1A. The Vacuum Effect: Give Me More Suction Scotty
The forces at work that allow the heart muscle to pump blood throughout the body and the respiratory muscles to bring air into the lungs, are exactly the opposite. All muscles work by contracting. The heart muscle encompasses the ventricles which become filled with blood. When the electrical message from the natural pacemaker in the heart causes the heart muscle to contract, this results in a drop in the volume of the ventricles and an increase in the pressure of the blood inside making it shoot out through the pulmonary or aortic valves on its way to the lungs, or the rest of the body. But that’s not how respiratory muscle contraction causes the inspiration of good clean fresh air.

Hold your nose and close your mouth and try to breathe and you’ll feel a tugging throughout your whole head and neck area like a big vacuum cleaner. When the main muscles of respiration contract they don’t squeeze the air into the body like the heart squeezes the blood out of it. Together, the muscles of respiration expand the volume of the chest and in doing so they reduce the air pressure in the chest cavity as compared to the air outside and this makes air rush in through the nose and mouth and down to the alveoli. So the heart pumps by generating a positive pressure force and the muscles of respiration cause the lungs to bring in air by generating a negative pressure force. But how do they do it?

1B. Show Me Your Muscles
The diaphragm is the main muscle of respiration. It is a large sheet of muscle that separates the chest and abdominal cavities from each other. The diaphragm is dome- shaped and points upward toward the chest cavity. When it contracts it actually flattens out causing the volume of the thorax to increase. Once again, in direct contrast to how heart muscle contraction causes a drop in the volume of the ventricle resulting in an increase of pressure and a release of blood, the expansion of chest volume by contraction of the diaphragm causes a drop in pressure in the lung resulting in air literally being sucked inside. The external intercostal muscles are positioned in such a way that when they contract they lift the chest wall upward further expanding the chest and further helping the lungs to bring in more air. And if you really need a whole lot of oxygen, like when you are exercising or running to catch a bus, you can use the accessory muscles of respiration which lift and further expand the chest by the muscles in the upper torso.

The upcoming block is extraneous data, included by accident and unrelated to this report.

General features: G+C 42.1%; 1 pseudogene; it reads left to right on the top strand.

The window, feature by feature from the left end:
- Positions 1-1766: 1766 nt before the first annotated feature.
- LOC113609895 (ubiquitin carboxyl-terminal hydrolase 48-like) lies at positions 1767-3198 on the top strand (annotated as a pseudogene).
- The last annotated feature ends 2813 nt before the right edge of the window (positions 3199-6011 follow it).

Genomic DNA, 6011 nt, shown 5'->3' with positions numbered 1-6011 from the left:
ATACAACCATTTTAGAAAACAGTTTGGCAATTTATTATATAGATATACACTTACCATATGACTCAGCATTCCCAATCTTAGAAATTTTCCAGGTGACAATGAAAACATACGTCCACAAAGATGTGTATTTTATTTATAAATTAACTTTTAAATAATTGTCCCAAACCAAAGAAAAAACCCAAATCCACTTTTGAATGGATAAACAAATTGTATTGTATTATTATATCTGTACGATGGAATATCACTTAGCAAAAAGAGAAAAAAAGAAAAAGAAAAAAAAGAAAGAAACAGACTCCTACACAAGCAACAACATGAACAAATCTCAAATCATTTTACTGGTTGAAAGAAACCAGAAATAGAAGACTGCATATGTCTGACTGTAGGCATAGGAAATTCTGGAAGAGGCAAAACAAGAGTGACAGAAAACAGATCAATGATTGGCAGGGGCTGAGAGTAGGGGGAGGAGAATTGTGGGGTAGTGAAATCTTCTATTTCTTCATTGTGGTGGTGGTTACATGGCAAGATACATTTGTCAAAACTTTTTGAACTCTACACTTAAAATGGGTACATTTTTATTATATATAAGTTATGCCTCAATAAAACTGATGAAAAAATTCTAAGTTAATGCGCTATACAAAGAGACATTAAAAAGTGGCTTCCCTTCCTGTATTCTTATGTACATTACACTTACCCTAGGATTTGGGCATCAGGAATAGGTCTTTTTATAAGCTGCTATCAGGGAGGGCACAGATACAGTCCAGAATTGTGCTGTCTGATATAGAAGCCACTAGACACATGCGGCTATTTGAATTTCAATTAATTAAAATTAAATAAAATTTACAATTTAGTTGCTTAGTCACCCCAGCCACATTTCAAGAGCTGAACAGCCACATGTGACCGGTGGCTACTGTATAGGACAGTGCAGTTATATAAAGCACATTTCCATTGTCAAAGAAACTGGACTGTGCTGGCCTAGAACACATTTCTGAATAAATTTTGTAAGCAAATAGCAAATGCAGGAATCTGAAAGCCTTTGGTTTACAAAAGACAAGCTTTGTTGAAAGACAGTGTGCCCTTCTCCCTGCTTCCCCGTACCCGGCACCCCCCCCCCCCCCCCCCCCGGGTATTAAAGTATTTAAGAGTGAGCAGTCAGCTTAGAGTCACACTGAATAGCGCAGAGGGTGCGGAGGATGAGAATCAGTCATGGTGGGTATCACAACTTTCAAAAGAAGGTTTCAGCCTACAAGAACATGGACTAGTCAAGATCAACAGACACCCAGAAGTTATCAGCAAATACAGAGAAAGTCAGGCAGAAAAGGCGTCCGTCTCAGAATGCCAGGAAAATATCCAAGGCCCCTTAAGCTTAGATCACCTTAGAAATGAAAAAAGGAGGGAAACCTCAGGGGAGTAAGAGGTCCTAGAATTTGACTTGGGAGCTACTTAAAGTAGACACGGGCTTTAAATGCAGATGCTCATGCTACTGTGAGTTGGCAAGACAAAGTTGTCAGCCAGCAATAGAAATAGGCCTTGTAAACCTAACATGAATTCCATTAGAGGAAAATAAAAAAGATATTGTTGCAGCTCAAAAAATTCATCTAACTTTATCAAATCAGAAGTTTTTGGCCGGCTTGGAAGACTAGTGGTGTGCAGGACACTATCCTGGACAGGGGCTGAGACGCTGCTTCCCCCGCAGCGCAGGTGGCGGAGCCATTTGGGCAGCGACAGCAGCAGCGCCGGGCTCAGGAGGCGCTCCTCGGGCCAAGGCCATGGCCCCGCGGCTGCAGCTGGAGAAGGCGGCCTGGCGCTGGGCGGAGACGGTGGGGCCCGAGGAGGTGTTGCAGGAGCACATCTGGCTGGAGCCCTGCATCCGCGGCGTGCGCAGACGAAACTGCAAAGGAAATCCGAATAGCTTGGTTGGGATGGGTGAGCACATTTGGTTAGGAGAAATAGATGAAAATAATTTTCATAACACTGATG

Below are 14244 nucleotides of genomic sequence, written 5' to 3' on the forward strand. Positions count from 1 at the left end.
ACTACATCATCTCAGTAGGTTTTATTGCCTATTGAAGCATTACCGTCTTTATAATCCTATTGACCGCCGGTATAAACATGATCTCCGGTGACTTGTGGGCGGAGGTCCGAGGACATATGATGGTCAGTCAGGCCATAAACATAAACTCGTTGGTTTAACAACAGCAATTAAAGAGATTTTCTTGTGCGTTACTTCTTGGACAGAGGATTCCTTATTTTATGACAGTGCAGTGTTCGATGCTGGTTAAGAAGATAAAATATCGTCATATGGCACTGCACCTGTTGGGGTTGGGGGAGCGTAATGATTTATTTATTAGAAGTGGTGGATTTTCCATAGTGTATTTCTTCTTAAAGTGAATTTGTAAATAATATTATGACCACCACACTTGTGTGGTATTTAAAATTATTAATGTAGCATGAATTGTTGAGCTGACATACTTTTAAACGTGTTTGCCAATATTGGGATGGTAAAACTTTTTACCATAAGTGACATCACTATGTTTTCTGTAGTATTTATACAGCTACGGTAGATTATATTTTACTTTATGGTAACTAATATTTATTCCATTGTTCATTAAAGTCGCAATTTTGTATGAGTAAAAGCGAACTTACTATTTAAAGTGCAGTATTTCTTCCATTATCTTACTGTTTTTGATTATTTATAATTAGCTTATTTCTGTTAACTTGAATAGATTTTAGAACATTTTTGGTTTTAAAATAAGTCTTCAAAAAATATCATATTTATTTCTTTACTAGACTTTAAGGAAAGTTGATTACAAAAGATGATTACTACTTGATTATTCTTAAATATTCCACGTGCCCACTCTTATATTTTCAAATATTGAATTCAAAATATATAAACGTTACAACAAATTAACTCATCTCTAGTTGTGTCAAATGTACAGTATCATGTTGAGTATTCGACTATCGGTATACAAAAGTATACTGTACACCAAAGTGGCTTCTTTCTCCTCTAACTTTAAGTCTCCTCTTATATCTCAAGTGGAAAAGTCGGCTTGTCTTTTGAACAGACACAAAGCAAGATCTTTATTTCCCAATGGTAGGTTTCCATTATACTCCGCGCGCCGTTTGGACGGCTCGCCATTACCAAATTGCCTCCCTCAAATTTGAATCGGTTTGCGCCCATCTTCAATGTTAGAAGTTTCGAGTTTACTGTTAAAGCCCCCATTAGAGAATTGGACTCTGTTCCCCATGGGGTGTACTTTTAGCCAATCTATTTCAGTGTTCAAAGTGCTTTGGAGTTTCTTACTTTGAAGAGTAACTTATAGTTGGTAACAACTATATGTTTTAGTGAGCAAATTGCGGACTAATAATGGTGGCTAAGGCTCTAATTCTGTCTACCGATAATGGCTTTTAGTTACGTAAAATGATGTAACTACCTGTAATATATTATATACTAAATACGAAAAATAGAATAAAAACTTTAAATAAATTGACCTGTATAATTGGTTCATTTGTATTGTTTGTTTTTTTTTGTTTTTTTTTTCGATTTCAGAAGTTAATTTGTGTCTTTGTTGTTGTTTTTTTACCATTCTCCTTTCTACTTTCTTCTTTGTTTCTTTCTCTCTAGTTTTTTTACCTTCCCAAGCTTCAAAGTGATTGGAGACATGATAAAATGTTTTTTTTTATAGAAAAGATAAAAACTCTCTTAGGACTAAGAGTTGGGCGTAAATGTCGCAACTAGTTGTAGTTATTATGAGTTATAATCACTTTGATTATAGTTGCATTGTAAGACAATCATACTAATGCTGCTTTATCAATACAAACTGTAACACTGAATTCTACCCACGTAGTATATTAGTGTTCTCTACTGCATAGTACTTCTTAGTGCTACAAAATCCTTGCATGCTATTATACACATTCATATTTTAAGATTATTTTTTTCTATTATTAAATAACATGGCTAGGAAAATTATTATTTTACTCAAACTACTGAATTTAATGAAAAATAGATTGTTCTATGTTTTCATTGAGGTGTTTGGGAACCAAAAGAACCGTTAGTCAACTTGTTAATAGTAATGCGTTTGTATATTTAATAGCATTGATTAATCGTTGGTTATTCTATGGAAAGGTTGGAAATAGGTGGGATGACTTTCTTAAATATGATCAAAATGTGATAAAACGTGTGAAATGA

At rest, expiration of air out of the lungs occurs without the need of energy because of the natural elastic recoil contained within lung tissue. However if someone is exercising or running from a predator, their internal intercostal muscles and their abdominal muscles pressing up against the diaphragm can help expiration by diminishing the volume of the chest cavity faster thereby allowing the lungs to take air in again quicker.

1C. What can go wrong?
Examples of problems that can arise in the chest wall or respiratory muscles which can severely limit lung function include, as has already been mentioned, curvature of the upper spine, or kyphoscoliosis, and additionally, diaphragmatic muscle injury from surgery or neuromuscular disease such as muscular dystrophy or Lou Gehrig’s Disease. All of these will impact the ability of the chest wall to move well enough to afford adequate respiratory function and may limit one’s activity due to shortness of breath. So you can see that just having lungs contained in a chest cavity with neuromuscular control does not guarantee one having adequate lung functional capacity to allow for survival.

1D. ME Break